“Am I qualified to do this?” Jessica asked herself. It was hard to explain her angst to others. She had been a public-school teacher for more than a decade before her church asked her to come on board as a full-time children’s director. She knew she could work with the kids. She had a good understanding of developmental levels, special needs, and even how to recruit volunteers. But she had nagging questions, “How do I choose a curriculum for our ministries that is biblically accurate? Even if one of the pastors reviews it, do I want to waste his time asking him to read something that fails to pass a sound theological framework? And how do I train our volunteers to respond to kids’ questions through the perspective of a biblical worldview?”
Women like Jessica, who find themselves responsible for the spiritual well-being of others, often struggle with questions about their qualifications. Their concerns are valid. They want to make sure they are fully prepared for their role in God’s mission.
The issue of qualifications comes up in our culture (church or secular). People want to know who they can trust—who is a Christian woman who knows the Bible and is seen by others as a leader worthy of respect.
Without an official way to recognize a woman’s qualifications for Christian service that requires leadership, ministry leaders face awkward questions. How do we find an eligible woman to speak at our women’s retreat? How do we determine whether a woman is qualified to serve on the church staff? Is there a church organization that endorses a woman’s fundamental character and biblical comprehension for leadership?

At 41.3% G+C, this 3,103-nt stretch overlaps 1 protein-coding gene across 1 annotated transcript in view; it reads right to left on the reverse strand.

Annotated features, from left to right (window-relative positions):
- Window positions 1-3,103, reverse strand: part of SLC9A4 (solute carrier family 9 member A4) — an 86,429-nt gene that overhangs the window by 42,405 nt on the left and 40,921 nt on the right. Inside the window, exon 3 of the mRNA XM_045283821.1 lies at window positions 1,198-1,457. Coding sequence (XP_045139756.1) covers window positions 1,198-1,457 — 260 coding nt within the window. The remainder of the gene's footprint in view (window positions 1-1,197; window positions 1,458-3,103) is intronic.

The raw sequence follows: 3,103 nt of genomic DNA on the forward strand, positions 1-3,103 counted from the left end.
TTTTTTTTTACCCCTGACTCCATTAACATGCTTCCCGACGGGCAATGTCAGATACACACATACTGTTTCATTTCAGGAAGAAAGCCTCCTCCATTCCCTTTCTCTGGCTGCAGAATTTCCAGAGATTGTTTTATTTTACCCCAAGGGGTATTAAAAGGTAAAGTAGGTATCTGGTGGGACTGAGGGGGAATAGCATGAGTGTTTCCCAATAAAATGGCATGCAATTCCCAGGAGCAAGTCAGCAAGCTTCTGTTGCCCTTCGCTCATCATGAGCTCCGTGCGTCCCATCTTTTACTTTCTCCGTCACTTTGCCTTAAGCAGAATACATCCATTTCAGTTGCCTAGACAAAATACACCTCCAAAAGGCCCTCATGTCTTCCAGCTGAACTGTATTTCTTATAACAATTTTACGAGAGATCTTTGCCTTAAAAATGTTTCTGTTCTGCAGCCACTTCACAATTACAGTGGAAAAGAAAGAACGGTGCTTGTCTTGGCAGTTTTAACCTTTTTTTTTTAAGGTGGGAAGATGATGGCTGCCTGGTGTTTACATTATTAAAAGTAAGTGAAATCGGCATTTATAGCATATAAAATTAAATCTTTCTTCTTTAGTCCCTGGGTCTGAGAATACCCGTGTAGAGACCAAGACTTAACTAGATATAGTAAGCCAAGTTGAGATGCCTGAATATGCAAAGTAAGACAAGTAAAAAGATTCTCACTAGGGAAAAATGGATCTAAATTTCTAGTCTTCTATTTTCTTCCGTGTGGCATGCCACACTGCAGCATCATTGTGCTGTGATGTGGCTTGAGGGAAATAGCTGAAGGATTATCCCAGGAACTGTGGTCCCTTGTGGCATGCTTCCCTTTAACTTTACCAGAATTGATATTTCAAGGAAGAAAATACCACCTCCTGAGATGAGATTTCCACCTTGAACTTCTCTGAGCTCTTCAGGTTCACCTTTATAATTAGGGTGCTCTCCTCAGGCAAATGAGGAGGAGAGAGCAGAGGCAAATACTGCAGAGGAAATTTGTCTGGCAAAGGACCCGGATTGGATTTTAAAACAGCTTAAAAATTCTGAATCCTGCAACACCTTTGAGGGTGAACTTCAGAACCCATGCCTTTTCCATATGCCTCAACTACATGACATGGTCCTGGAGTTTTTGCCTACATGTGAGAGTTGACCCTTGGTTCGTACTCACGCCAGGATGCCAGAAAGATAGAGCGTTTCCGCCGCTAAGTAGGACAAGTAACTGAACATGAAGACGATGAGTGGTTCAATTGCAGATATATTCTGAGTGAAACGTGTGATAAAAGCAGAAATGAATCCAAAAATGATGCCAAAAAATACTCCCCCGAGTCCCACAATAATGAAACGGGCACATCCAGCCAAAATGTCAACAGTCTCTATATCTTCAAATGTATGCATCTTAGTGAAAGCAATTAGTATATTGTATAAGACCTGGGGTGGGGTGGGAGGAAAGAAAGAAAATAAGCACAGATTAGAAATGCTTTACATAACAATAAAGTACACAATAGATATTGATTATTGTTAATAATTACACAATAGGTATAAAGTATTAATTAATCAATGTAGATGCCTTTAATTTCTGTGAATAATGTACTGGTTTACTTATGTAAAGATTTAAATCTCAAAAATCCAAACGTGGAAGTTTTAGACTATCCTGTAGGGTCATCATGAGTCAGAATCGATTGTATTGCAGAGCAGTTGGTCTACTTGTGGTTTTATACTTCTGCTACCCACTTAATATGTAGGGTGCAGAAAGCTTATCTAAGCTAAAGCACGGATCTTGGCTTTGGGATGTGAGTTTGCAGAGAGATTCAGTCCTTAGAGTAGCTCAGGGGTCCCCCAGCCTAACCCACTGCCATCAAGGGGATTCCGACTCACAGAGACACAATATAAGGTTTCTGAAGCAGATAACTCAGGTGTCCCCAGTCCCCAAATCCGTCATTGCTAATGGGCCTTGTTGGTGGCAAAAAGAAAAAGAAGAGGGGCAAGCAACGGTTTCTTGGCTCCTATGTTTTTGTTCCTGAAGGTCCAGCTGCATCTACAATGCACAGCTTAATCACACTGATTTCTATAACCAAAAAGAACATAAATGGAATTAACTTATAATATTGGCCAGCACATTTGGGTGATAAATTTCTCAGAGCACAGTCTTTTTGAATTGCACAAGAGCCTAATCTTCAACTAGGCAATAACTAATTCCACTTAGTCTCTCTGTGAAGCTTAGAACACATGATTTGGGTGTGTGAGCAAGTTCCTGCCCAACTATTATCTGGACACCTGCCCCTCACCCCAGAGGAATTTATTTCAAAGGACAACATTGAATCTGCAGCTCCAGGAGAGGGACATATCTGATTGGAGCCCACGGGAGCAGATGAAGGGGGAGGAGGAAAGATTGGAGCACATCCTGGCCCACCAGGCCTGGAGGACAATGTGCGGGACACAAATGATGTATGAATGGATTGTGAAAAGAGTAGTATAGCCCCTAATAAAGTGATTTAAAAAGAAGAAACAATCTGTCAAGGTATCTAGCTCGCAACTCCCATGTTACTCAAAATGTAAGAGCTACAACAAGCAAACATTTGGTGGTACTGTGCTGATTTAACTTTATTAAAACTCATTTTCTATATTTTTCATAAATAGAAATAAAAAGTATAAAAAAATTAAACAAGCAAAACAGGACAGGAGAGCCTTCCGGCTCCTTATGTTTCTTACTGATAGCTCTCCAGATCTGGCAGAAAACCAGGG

For the past three years in the Charis Fellowship, a task force to develop a ministry credentialing process for women has been working at the request of Women of Grace USA to determine how to recognize women with godly character, sound theology, and demonstrable leadership skills. The team has moved slowly and deliberately to assure excellence, and also because they are exploring ways to make use of related opportunities being developed by Inspire (formerly Association of Grace Brethren Ministers).
The task force is composed of leaders with decades of experience in ministry: Ron Boehm, Chery Boehm, Dan Thornton, Cindy Shuler, and Barb Wooler. They want to emphasize that the purpose is not to commission women as elders or lead pastors, but rather to affirm worthy servant-leaders among the women of the Charis Fellowship.
Please pray for the development of this valuable tool for assisting women to pursue excellence in their preparation to serve the Lord. If you would like more information on how to apply for this process, send an email to firstname.lastname@example.org.